USA Powerlifting must allow biological males to compete in women's division, judge rules

A hand holds up a small transgender pride flag. The blue and pink stripes represent the colors for a boy and girl, while the white stripe represents self-declared gender identities, such as transitioning, intersex, neutral and undefined gender.
A hand holds up a small transgender pride flag. The blue and pink stripes represent the colors for a boy and girl, while the white stripe represents self-declared gender identities, such as transitioning, intersex, neutral and undefined gender. | Getty Images

A Minnesota judge has ordered USA Powerlifting to allow trans-identified males to compete in the women's division amid a national debate about the fairness of allowing biological men who identify as females to compete against women.

In an opinion issued last week, Minnesota District Court Judge Patrick Diamond determined that USA Powerlifting, which describes itself as the "leading drug-tested powerlifting organization in the United States," violated the Minnesota Human Rights Act by implementing a policy banning trans-identified males from competing in the women's division. 

The Minnesota Human Rights Act states that it "is an unfair discriminatory practice to deny any person the full and equal enjoyment of the goods, services, facilities, privileges, advantages, and accommodations of a place of public accommodation because of race, color, creed, religion, disability, national origin, marital status, sexual orientation, or sex." 

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Additionally, the law declares that it "is an unfair discriminatory practice for a person engaged in a trade or business or in the provision of a service to refuse to do business with, to refuse to contract with, or to discriminate in the basic terms, conditions, or performance of the contract because of a person's race, national origin, color, sex, sexual orientation, or disability, unless the alleged refusal or discrimination is because of a legitimate business purpose."

Diamond concluded, "USAPL's policy constitutes both public accommodation discrimination and discrimination in trade or business." USA Powerlifting gave plaintiff JayCee Cooper and other trans-identified athletes the option to compete in a separate category, thereby preventing biologically female athletes from having to compete against biological males while not forcing trans-identified athletes to compete in the division that corresponds with their biological sex.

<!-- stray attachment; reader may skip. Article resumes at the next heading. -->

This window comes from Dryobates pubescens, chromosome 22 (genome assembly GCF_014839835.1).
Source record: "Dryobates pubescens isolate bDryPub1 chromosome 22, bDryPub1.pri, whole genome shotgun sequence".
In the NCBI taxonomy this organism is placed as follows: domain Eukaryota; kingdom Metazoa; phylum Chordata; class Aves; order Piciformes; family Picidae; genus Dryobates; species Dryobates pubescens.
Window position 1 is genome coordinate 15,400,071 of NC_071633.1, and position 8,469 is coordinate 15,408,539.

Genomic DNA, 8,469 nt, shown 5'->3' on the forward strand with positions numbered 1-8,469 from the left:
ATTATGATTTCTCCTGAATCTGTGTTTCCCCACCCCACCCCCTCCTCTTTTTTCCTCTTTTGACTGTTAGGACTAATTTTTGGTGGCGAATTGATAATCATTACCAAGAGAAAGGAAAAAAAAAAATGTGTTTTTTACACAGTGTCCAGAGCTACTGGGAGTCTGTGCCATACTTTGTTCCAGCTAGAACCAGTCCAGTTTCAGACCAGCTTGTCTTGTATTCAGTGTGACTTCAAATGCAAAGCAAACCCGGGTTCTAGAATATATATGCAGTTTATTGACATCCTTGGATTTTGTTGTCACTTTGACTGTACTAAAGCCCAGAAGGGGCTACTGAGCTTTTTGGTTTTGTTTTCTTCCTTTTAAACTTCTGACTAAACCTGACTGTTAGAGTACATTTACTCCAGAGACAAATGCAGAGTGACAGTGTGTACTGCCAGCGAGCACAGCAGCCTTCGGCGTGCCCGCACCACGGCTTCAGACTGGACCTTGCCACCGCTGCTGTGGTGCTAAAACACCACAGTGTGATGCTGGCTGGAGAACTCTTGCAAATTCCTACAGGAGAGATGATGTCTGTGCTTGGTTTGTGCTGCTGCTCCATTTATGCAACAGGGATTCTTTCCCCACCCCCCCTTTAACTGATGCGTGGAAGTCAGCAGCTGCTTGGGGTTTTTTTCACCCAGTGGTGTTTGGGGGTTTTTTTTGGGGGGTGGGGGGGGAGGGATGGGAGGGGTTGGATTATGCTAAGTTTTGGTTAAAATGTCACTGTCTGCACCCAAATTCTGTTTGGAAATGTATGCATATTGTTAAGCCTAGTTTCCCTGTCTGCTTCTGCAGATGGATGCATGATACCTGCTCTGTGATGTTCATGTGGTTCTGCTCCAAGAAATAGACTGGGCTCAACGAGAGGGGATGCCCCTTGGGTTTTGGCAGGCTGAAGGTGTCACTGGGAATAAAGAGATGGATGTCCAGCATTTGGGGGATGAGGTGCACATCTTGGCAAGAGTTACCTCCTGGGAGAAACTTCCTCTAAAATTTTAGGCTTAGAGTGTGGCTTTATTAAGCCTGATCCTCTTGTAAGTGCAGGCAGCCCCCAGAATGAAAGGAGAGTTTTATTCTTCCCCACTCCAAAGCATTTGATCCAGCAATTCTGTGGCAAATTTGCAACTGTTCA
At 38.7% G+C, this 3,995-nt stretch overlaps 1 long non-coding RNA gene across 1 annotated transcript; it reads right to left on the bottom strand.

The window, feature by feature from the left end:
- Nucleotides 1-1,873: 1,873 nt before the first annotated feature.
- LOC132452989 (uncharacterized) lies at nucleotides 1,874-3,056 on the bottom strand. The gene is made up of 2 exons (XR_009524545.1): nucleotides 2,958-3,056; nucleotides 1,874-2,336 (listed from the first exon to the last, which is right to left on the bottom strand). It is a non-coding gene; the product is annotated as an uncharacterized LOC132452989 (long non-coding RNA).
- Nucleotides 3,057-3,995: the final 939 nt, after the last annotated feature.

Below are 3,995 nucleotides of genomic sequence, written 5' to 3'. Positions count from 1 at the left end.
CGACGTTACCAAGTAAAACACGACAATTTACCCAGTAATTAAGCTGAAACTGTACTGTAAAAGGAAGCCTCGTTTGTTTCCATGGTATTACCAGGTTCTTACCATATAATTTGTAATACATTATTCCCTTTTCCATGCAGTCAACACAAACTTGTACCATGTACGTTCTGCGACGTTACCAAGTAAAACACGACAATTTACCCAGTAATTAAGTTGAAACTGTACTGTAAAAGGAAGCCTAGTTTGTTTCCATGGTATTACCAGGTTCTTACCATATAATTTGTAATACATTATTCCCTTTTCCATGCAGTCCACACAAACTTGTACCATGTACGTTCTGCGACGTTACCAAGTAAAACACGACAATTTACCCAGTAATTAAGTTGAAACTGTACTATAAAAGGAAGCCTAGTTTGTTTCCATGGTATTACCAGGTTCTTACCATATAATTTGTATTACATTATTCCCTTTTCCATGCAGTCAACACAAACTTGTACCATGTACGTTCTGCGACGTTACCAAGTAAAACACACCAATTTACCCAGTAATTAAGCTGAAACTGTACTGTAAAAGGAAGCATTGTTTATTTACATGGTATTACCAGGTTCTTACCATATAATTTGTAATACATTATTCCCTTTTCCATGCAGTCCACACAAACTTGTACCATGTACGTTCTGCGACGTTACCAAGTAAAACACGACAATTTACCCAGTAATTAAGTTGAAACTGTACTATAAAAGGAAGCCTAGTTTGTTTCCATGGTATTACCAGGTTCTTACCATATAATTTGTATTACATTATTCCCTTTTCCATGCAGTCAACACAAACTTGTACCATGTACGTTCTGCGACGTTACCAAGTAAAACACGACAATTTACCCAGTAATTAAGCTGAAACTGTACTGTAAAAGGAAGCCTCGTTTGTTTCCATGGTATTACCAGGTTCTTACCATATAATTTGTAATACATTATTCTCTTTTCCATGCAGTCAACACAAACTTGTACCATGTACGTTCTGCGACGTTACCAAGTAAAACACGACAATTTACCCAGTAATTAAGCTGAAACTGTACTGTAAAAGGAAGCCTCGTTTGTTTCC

Diamond dismissed this move as inadequate, arguing that by "making a person pretend to be something different, the implicit message being that who they are is less than."

In his opinion, Diamond cited "expert testimony" maintaining that "From a psychological perspective, forcing a transgender person to act as their sex assigned at birth is harmful and can increase gender dysphoria." The judge insisted that "the internal distress is often debilitating and the primary way(s) to reduce gender dysphoria is by affirming one's gender medically and socially."

The order requires USAPL to "cease and desist from all unfair discriminatory practices in business because of sexual orientation," in addition to submitting revised policies that comply with the Minnesota Human Rights Act.

In the "Transgender Participation Policy" at the center of the lawsuit, USA Powerlifting points to the biological differences between men and women, explicitly noting how males, on average, have "increased body and muscle mass, bone density, bone structure, and connective tissue."

Following the ruling, USA Powerlifting updated its policy to indicate that "USA Powerlifting Transgender Policy does not apply to [Minnesota] competitions." In a statement to local news outlet KARE-TV, USA Powerlifting CEO Larry Maile defended the policy and indicated an intention to appeal the decision.

"Our position has been aimed at balancing the needs of cis- and transgender women, whose capacities differ significantly in purely strength sports," he asserted. "We have received a summary judgment decision from the Court finding us liable for discrimination. We respectfully disagree with the Court's conclusions. We are considering all of our options, including appeal."

Cooper, a trans-identified biological male, cheered the ruling: "I feel mostly relief, I think we needed a win here and it feels good to get that." 

The ruling comes as concerns about fairness for women's sports have loomed large in U.S. politics.

Eighteen states have passed laws requiring athletes to compete on sports teams that match their biological sex as opposed to their stated gender identity: Alabama, Arizona, Arkansas, Florida, Idaho, Indiana, Iowa, Kentucky, Louisiana, Mississippi, Montana, Oklahoma, South Carolina, South Dakota, Tennessee, Texas, Utah and West Virginia. 

Ryan Foley is a reporter for The Christian Post. He can be reached at:

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